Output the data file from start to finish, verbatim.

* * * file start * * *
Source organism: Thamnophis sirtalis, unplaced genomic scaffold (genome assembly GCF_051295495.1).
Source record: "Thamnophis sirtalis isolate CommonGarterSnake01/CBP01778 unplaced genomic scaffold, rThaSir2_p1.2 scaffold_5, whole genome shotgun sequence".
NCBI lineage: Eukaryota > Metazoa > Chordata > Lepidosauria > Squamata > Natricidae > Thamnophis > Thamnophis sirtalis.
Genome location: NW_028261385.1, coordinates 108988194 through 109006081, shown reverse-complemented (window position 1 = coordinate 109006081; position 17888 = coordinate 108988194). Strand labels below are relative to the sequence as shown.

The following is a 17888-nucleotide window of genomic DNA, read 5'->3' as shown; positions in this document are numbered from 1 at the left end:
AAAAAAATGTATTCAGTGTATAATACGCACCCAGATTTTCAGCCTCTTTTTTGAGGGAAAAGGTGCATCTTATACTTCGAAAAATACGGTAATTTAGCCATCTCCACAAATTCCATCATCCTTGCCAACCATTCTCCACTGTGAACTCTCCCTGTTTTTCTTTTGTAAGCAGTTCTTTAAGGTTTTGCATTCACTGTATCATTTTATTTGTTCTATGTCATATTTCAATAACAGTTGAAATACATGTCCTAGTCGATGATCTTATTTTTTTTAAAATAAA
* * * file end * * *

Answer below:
Source organism: Thamnophis sirtalis, unplaced genomic scaffold (genome assembly GCF_051295495.1).
Source record: "Thamnophis sirtalis isolate CommonGarterSnake01/CBP01778 unplaced genomic scaffold, rThaSir2_p1.2 scaffold_5, whole genome shotgun sequence".
NCBI lineage: Eukaryota > Metazoa > Chordata > Lepidosauria > Squamata > Natricidae > Thamnophis > Thamnophis sirtalis.
Genome location: NW_028261385.1, coordinates 108988194 through 109006081, shown reverse-complemented (window position 1 = coordinate 109006081; position 17888 = coordinate 108988194). Strand labels below are relative to the sequence as shown.

The following is a 17888-nucleotide window of genomic DNA, read 5'->3' as shown; positions in this document are numbered from 1 at the left end:
AAAAAAATGTATTCAGTGTATAATACGCACCCAGATTTTCAGCCTCTTTTTTGAGGGAAAAGGTGCATCTTATACTTCGAAAAATACGGTAATTTAGCCATCTCCACAAATTCCATCATCCTTGCCAACCATTCTCCACTGTGAACTCTCCCTGTTTTTCTTTTGTAAGCAGTTCTTTAAGGTTTTGCATTCACTGTATCATTTTATTTGTTCTATGTCATATTTCAATAACAGTTGAAATACATGTCCTAGTCGATGATCTTATTTTTTTTAAAATAAA